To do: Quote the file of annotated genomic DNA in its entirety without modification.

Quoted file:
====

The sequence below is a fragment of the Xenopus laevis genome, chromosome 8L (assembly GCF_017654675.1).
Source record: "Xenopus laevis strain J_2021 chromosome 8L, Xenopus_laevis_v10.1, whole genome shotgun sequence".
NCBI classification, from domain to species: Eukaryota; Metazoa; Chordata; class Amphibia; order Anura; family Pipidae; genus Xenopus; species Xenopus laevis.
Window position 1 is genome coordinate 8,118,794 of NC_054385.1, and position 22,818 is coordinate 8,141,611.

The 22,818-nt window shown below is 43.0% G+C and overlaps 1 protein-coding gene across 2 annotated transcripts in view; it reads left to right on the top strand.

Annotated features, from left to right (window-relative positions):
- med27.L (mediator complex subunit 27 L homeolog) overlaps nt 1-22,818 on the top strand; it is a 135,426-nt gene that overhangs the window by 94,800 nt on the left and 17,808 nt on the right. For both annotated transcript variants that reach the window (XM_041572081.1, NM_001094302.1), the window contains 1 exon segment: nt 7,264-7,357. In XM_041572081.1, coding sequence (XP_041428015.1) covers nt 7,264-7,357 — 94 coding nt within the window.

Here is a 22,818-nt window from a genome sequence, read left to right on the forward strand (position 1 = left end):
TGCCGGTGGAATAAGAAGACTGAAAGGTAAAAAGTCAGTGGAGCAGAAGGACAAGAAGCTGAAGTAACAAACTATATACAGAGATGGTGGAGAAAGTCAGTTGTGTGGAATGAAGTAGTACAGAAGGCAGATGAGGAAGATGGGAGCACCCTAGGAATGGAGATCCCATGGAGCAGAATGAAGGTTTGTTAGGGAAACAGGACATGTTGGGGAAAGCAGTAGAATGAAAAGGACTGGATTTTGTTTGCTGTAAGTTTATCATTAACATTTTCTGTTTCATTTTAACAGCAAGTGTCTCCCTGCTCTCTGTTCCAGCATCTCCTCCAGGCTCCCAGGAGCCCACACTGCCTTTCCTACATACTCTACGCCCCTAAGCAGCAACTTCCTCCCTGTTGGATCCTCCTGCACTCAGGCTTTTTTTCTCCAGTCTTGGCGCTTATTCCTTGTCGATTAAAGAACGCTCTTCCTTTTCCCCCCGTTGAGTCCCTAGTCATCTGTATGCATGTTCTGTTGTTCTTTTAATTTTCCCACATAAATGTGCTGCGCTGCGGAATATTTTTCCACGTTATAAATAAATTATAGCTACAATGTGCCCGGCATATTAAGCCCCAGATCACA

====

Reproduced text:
The sequence below is a fragment of the Xenopus laevis genome, chromosome 8L (assembly GCF_017654675.1).
Source record: "Xenopus laevis strain J_2021 chromosome 8L, Xenopus_laevis_v10.1, whole genome shotgun sequence".
NCBI classification, from domain to species: Eukaryota; Metazoa; Chordata; class Amphibia; order Anura; family Pipidae; genus Xenopus; species Xenopus laevis.
Window position 1 is genome coordinate 8,118,794 of NC_054385.1, and position 22,818 is coordinate 8,141,611.

The 22,818-nt window shown below is 43.0% G+C and overlaps 1 protein-coding gene across 2 annotated transcripts in view; it reads left to right on the top strand.

Annotated features, from left to right (window-relative positions):
- med27.L (mediator complex subunit 27 L homeolog) overlaps nt 1-22,818 on the top strand; it is a 135,426-nt gene that overhangs the window by 94,800 nt on the left and 17,808 nt on the right. For both annotated transcript variants that reach the window (XM_041572081.1, NM_001094302.1), the window contains 1 exon segment: nt 7,264-7,357. In XM_041572081.1, coding sequence (XP_041428015.1) covers nt 7,264-7,357 — 94 coding nt within the window.

Here is a 22,818-nt window from a genome sequence, read left to right on the forward strand (position 1 = left end):
TGCCGGTGGAATAAGAAGACTGAAAGGTAAAAAGTCAGTGGAGCAGAAGGACAAGAAGCTGAAGTAACAAACTATATACAGAGATGGTGGAGAAAGTCAGTTGTGTGGAATGAAGTAGTACAGAAGGCAGATGAGGAAGATGGGAGCACCCTAGGAATGGAGATCCCATGGAGCAGAATGAAGGTTTGTTAGGGAAACAGGACATGTTGGGGAAAGCAGTAGAATGAAAAGGACTGGATTTTGTTTGCTGTAAGTTTATCATTAACATTTTCTGTTTCATTTTAACAGCAAGTGTCTCCCTGCTCTCTGTTCCAGCATCTCCTCCAGGCTCCCAGGAGCCCACACTGCCTTTCCTACATACTCTACGCCCCTAAGCAGCAACTTCCTCCCTGTTGGATCCTCCTGCACTCAGGCTTTTTTTCTCCAGTCTTGGCGCTTATTCCTTGTCGATTAAAGAACGCTCTTCCTTTTCCCCCCGTTGAGTCCCTAGTCATCTGTATGCATGTTCTGTTGTTCTTTTAATTTTCCCACATAAATGTGCTGCGCTGCGGAATATTTTTCCACGTTATAAATAAATTATAGCTACAATGTGCCCGGCATATTAAGCCCCAGATCACA